April 2007 | Vol. 2, No. 1

by Jack E. Call
Professor of Criminal Justice
Radford University
E-mail:  jcall@radford.edu  

            On November 3, 2006, the Virginia Supreme Court issued its decision and opinion in Moore v. Commonwealth,1 a case of great significance to the law enforcement community.  The case resolves an important issue about the constitutionality of warrantless searches incident to an improper arrest under Virginia Code §19.2-74.

            Two Portsmouth police officers had stopped Moore for driving with a suspended operator’s license.  The officers arrested Moore for this offense and eventually searched him incident to the arrest, finding cocaine and a large amount of cash on his person.  He was charged with possession of cocaine with intent to distribute.

            Moore moved to suppress the cocaine and cash.  His argument was that §19.2-74 required the officers to issue a summons to Moore and prohibited them from making a custodial arrest.  Since the U.S. Supreme Court’s opinion in Knowles v. Iowa2 prohibits a warrantless search incident to issuance of a citation or summons, Moore further argued that the officers could not search him without a warrant.

            The trial court rejected this argument.  At a bench trial, the trial court also convicted Moore and sentenced him to five years in prison, suspending eighteen months of the sentence.  Moore appealed to the Virginia Court of Appeals.

            A divided panel of the Court of Appeals overturned Moore’s conviction.  It ruled that the search conducted by the officers violated the 4th Amendment.  The Court of Appeals reheard the case en banc and ruled in favor of the government in a 7-4 decision.  The Virginia Supreme Court overturned the en banc court’s ruling in a unanimous decision, holding that the arrest of Moore was unconstitutional and suppressing the evidence seized as a result of the arrest.

            The two U.S. Supreme Court cases of greatest relevance to the Moore case are Knowles and Atwater v. City of Lago Vista.3  In Knowles, a police officer had stopped Knowles for speeding.  An Iowa statute gave the officer the choice of making a custodial arrest or issuing a citation for the offense.  The statute also indicated that, since a custodial arrest was authorized for the offense, the officer could conduct a search incident to the stop even if the officer decided to issue a citation.  The Supreme Court indicated (unanimously) that, under the 4th Amendment, there is no “search incident to citation” exception to the warrant requirement and ruled that the search was unconstitutional.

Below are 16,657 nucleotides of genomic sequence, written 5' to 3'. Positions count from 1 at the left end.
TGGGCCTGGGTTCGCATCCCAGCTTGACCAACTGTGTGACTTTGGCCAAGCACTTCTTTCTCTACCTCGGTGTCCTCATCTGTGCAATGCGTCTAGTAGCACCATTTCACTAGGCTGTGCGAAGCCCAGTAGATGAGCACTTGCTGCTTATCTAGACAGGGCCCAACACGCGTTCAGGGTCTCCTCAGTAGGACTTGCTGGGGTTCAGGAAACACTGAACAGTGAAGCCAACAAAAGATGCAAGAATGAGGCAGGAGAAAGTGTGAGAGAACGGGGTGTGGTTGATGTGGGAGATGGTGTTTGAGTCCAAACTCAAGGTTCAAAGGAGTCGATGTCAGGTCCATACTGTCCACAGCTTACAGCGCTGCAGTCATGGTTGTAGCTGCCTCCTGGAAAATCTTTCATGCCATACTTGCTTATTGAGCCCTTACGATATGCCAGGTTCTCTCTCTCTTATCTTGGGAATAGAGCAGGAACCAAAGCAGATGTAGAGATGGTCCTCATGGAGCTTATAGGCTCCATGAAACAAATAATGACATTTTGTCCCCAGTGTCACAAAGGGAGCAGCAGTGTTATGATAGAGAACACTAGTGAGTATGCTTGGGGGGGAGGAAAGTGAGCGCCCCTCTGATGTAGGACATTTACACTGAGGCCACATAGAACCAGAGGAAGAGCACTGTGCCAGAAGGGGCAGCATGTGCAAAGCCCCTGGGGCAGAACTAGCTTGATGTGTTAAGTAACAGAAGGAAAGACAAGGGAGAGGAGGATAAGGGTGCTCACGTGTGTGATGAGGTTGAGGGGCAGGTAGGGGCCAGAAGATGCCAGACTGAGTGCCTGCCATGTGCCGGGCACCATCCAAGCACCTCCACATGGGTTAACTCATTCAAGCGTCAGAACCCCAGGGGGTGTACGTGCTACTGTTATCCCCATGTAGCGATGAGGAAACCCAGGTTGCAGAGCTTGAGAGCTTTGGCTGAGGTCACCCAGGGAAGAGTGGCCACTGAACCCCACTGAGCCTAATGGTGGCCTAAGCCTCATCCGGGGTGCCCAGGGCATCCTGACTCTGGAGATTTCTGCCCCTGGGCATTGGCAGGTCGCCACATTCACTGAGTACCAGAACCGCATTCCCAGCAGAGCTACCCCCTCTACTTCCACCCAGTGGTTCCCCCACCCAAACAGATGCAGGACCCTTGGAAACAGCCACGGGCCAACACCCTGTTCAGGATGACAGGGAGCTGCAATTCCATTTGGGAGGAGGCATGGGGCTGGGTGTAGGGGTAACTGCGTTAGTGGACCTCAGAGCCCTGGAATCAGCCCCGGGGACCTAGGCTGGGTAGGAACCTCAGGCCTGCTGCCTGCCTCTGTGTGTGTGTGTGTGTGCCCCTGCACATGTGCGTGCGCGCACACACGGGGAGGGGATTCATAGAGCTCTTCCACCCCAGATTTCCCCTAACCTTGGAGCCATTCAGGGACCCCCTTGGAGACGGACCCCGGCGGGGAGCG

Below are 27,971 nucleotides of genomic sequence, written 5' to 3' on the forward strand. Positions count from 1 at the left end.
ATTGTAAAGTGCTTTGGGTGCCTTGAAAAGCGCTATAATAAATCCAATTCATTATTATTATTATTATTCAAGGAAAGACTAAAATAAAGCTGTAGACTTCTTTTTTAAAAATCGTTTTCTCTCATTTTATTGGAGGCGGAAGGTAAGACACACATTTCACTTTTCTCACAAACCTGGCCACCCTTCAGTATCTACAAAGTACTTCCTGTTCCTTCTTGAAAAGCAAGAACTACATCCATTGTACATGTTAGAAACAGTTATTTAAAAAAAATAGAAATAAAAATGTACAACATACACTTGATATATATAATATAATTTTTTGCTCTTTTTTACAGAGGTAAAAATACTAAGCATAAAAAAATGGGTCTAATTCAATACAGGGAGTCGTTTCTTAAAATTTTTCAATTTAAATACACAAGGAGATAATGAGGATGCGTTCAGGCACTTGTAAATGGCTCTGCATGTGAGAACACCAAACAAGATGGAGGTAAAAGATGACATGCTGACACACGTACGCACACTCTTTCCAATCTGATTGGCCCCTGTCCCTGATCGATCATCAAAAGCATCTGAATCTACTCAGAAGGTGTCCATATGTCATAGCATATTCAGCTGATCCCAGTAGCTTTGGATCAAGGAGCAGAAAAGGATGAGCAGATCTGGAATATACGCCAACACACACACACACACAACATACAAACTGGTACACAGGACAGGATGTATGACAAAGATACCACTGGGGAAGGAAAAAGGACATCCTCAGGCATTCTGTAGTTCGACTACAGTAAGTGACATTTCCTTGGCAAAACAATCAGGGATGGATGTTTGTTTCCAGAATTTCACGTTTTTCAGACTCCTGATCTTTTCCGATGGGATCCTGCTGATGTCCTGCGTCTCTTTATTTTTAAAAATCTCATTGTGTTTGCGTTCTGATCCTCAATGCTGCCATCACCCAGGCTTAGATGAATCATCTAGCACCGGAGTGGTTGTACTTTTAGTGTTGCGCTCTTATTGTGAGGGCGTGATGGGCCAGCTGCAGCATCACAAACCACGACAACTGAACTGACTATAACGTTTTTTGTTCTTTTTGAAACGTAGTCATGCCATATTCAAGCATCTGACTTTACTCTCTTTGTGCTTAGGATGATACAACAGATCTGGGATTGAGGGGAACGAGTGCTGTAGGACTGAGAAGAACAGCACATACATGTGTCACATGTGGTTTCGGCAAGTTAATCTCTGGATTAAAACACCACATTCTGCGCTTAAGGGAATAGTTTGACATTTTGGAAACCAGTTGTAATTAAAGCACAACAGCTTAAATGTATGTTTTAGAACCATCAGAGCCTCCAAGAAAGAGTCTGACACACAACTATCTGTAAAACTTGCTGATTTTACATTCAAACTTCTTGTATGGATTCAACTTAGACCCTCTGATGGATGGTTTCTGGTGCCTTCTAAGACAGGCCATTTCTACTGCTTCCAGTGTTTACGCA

In Atwater, a police officer had made a custodial arrest of Ms. Atwater for driving without her seat belt fastened.  Texas state law permitted a custodial arrest for this offense.  Ms. Atwater argued that a custodial arrest for such a minor offense is an unreasonable seizure, prohibited by the 4th Amendment provision against unreasonable searches and seizures.  She suggested that custodial arrests are unreasonable for such minor offenses (defined as “fine-only offenses”).

            The Court rejected this argument.  It felt that it would be difficult for officers to be able to determine in many cases whether they were dealing with a “fine-only” situation.  Instead, the Court felt that, so long as the officer had probable cause to conclude that an offense had occurred, the 4th Amendment imposed no limitations on the authority of the officer to make a custodial arrest.

            The en banc decision of the Virginia Court of Appeals conceded that §19.2-74 prohibited the officers in Moore from making a custodial arrest of Moore for driving without a valid license.  That statute requires that when a police officer detains anyone for commission of a Class 1 or Class 2 misdemeanor committed in the officer’s presence, the officer must release the detained person with a summons unless 1) the person refuses to discontinue the unlawful act or refuses to give a promise to appear in court on the charge or 2) the officer reasonably believes that the person will disregard the summons or will cause harm to himself or to others.

            Driving with a suspended license is a Class 1 misdemeanor, so the provisions of §19.2-74 were clearly applicable unless one of the exceptions to the summons mandate was present.  The court examined the first exception and noted that any conclusion that the detained person would not discontinue the unlawful act or would refuse to give a promise to appear must be “based upon the offender’s actual conduct, not potential future conduct.”  The court concluded that Moore’s conduct at the time he was stopped neither suggested that he would continue to drive nor constituted a refusal to promise to appear.  As to the second exception, the court noted that the key is whether a police officer in the circumstances could believe reasonably that the offender would disregard the summons or cause harm.  Since Moore did not argue with officers and the officers had no previous experience with him, there was no reason for them to think that he would disregard the summons or cause any harm to himself or to others.4

            While the en banc court concluded that the custodial arrest of Moore violated §19.2-74, that did not necessarily mean that the fruits of the search had to be suppressed.   Of course, U.S. Supreme Court case law holds that evidence obtained by the police in violation of the 4th Amendment ordinarily must be excluded as evidence introduced at trial to prove the guilt of the person whose 4th Amendment rights were violated.  However, Virginia case law establishes that evidence obtained in violation of state law does not have to be excluded.5  Therefore, the court needed to determine if a violation of §19.2-74 is also a constitutional violation.